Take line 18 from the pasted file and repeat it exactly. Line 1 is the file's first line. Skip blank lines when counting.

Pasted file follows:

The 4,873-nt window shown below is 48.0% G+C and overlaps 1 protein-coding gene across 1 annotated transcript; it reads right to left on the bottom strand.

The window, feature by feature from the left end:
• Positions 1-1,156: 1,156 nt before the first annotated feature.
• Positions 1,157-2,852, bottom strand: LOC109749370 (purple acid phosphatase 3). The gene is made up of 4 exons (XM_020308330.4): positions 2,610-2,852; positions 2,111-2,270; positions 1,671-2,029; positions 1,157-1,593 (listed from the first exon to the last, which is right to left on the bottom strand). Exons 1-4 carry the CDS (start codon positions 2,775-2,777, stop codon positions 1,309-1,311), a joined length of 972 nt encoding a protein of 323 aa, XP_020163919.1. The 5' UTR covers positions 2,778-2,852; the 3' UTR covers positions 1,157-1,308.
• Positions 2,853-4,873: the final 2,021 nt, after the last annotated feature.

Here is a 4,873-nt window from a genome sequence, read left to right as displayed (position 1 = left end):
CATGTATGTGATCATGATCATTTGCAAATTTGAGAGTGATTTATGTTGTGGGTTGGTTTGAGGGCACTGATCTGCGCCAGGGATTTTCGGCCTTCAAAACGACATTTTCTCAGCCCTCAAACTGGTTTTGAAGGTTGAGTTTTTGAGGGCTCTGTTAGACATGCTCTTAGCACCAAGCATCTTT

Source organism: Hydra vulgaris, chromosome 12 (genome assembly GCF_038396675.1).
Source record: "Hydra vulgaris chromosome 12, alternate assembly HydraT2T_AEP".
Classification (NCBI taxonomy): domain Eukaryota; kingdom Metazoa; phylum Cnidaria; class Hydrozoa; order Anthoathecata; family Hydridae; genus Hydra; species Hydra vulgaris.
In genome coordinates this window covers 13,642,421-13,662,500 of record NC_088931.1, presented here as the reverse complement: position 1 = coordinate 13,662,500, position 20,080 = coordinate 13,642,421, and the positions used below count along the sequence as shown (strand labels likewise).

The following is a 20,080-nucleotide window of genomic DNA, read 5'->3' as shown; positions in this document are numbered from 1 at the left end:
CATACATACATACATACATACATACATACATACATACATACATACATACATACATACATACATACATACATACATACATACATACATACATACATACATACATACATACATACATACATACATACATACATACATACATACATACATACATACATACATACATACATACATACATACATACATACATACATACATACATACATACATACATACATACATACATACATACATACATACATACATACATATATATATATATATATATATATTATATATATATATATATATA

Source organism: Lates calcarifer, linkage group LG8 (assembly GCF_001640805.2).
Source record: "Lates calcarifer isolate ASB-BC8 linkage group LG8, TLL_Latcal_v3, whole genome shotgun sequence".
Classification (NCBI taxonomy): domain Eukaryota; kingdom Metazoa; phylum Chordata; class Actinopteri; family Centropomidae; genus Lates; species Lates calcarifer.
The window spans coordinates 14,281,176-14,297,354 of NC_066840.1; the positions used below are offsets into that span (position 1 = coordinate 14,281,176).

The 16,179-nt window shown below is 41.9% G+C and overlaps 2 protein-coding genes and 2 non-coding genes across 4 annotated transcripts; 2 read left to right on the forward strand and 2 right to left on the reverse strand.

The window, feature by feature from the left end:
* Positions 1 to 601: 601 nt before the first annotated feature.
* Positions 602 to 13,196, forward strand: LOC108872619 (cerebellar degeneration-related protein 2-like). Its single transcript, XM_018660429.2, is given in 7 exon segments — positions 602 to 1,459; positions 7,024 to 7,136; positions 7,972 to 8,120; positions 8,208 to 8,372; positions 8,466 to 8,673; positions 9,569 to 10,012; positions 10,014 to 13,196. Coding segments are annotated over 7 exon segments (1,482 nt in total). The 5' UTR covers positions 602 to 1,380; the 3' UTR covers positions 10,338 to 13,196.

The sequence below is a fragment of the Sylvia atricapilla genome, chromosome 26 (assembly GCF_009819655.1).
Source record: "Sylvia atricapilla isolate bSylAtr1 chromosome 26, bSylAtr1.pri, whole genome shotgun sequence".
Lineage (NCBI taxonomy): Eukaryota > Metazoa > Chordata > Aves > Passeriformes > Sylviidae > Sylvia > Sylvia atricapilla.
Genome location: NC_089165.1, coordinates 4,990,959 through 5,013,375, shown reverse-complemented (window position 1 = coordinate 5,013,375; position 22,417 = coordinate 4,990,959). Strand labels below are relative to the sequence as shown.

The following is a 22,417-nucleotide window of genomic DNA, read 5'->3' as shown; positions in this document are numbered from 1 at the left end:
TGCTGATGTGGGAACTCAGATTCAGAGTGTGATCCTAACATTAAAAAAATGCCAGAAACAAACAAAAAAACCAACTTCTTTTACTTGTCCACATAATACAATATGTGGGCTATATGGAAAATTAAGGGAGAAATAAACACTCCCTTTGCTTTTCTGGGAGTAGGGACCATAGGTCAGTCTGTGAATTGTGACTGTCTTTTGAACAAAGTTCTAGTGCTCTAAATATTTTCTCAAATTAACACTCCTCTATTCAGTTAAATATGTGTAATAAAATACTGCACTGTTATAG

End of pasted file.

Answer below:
The 16,179-nt window shown below is 41.9% G+C and overlaps 2 protein-coding genes and 2 non-coding genes across 4 annotated transcripts; 2 read left to right on the forward strand and 2 right to left on the reverse strand.